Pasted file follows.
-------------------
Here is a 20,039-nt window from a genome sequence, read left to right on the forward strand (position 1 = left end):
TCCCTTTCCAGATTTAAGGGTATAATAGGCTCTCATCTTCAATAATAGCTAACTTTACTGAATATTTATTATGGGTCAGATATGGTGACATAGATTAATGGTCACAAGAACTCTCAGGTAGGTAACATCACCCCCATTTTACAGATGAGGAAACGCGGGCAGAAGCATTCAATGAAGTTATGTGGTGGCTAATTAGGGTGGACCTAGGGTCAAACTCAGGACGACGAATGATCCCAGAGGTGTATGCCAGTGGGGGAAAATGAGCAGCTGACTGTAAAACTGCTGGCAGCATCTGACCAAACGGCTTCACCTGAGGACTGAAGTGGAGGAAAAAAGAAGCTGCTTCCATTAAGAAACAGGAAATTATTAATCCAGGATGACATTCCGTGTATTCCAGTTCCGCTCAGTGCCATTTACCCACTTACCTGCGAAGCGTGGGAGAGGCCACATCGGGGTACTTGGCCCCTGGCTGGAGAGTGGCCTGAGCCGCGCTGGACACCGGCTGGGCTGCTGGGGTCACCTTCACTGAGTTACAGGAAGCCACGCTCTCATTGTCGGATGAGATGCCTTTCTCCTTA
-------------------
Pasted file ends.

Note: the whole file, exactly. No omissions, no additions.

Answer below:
Here is a 20,039-nt window from a genome sequence, read left to right on the forward strand (position 1 = left end):
TCCCTTTCCAGATTTAAGGGTATAATAGGCTCTCATCTTCAATAATAGCTAACTTTACTGAATATTTATTATGGGTCAGATATGGTGACATAGATTAATGGTCACAAGAACTCTCAGGTAGGTAACATCACCCCCATTTTACAGATGAGGAAACGCGGGCAGAAGCATTCAATGAAGTTATGTGGTGGCTAATTAGGGTGGACCTAGGGTCAAACTCAGGACGACGAATGATCCCAGAGGTGTATGCCAGTGGGGGAAAATGAGCAGCTGACTGTAAAACTGCTGGCAGCATCTGACCAAACGGCTTCACCTGAGGACTGAAGTGGAGGAAAAAAGAAGCTGCTTCCATTAAGAAACAGGAAATTATTAATCCAGGATGACATTCCGTGTATTCCAGTTCCGCTCAGTGCCATTTACCCACTTACCTGCGAAGCGTGGGAGAGGCCACATCGGGGTACTTGGCCCCTGGCTGGAGAGTGGCCTGAGCCGCGCTGGACACCGGCTGGGCTGCTGGGGTCACCTTCACTGAGTTACAGGAAGCCACGCTCTCATTGTCGGATGAGATGCCTTTCTCCTTA